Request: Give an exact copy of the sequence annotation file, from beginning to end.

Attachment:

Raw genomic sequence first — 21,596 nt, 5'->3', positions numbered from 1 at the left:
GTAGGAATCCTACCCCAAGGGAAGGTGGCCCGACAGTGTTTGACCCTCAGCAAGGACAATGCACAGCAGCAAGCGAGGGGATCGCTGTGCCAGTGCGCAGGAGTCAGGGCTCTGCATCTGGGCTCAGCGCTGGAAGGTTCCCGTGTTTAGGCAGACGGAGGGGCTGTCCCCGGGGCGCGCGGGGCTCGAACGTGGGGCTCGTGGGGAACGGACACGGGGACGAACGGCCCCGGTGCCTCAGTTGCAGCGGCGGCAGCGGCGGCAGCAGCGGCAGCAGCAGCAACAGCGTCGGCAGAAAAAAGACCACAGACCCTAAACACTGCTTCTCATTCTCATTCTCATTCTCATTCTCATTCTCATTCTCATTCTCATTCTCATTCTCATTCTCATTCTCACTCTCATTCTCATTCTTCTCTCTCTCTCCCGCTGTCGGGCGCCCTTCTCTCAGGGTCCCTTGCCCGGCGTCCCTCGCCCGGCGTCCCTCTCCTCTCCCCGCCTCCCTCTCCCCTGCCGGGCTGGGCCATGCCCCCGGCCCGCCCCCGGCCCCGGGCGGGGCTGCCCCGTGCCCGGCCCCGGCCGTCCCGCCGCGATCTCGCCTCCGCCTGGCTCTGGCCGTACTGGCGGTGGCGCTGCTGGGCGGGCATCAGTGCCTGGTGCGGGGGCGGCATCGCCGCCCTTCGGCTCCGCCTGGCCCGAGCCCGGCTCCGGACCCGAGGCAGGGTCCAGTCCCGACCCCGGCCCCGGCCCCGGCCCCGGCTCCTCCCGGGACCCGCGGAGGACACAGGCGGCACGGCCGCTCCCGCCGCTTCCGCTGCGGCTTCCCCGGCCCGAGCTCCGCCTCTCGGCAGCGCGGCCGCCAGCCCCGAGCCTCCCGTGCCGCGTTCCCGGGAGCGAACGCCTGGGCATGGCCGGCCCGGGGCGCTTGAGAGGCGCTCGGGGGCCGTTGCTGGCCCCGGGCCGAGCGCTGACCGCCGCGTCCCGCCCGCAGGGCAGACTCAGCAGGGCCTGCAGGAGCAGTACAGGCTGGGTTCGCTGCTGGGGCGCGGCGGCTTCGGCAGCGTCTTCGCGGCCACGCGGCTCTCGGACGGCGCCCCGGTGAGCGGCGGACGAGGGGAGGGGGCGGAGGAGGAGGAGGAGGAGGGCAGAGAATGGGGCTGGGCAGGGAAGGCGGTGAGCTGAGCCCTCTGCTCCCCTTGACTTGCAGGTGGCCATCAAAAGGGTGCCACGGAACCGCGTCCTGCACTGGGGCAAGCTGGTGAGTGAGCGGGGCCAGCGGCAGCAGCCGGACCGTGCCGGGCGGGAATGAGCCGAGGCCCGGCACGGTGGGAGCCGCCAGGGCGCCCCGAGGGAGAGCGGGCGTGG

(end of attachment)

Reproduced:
Raw genomic sequence first — 21,596 nt, 5'->3', positions numbered from 1 at the left:
GTAGGAATCCTACCCCAAGGGAAGGTGGCCCGACAGTGTTTGACCCTCAGCAAGGACAATGCACAGCAGCAAGCGAGGGGATCGCTGTGCCAGTGCGCAGGAGTCAGGGCTCTGCATCTGGGCTCAGCGCTGGAAGGTTCCCGTGTTTAGGCAGACGGAGGGGCTGTCCCCGGGGCGCGCGGGGCTCGAACGTGGGGCTCGTGGGGAACGGACACGGGGACGAACGGCCCCGGTGCCTCAGTTGCAGCGGCGGCAGCGGCGGCAGCAGCGGCAGCAGCAGCAACAGCGTCGGCAGAAAAAAGACCACAGACCCTAAACACTGCTTCTCATTCTCATTCTCATTCTCATTCTCATTCTCATTCTCATTCTCATTCTCATTCTCATTCTCATTCTCACTCTCATTCTCATTCTTCTCTCTCTCTCCCGCTGTCGGGCGCCCTTCTCTCAGGGTCCCTTGCCCGGCGTCCCTCGCCCGGCGTCCCTCTCCTCTCCCCGCCTCCCTCTCCCCTGCCGGGCTGGGCCATGCCCCCGGCCCGCCCCCGGCCCCGGGCGGGGCTGCCCCGTGCCCGGCCCCGGCCGTCCCGCCGCGATCTCGCCTCCGCCTGGCTCTGGCCGTACTGGCGGTGGCGCTGCTGGGCGGGCATCAGTGCCTGGTGCGGGGGCGGCATCGCCGCCCTTCGGCTCCGCCTGGCCCGAGCCCGGCTCCGGACCCGAGGCAGGGTCCAGTCCCGACCCCGGCCCCGGCCCCGGCCCCGGCTCCTCCCGGGACCCGCGGAGGACACAGGCGGCACGGCCGCTCCCGCCGCTTCCGCTGCGGCTTCCCCGGCCCGAGCTCCGCCTCTCGGCAGCGCGGCCGCCAGCCCCGAGCCTCCCGTGCCGCGTTCCCGGGAGCGAACGCCTGGGCATGGCCGGCCCGGGGCGCTTGAGAGGCGCTCGGGGGCCGTTGCTGGCCCCGGGCCGAGCGCTGACCGCCGCGTCCCGCCCGCAGGGCAGACTCAGCAGGGCCTGCAGGAGCAGTACAGGCTGGGTTCGCTGCTGGGGCGCGGCGGCTTCGGCAGCGTCTTCGCGGCCACGCGGCTCTCGGACGGCGCCCCGGTGAGCGGCGGACGAGGGGAGGGGGCGGAGGAGGAGGAGGAGGAGGGCAGAGAATGGGGCTGGGCAGGGAAGGCGGTGAGCTGAGCCCTCTGCTCCCCTTGACTTGCAGGTGGCCATCAAAAGGGTGCCACGGAACCGCGTCCTGCACTGGGGCAAGCTGGTGAGTGAGCGGGGCCAGCGGCAGCAGCCGGACCGTGCCGGGCGGGAATGAGCCGAGGCCCGGCACGGTGGGAGCCGCCAGGGCGCCCCGAGGGAGAGCGGGCGTGG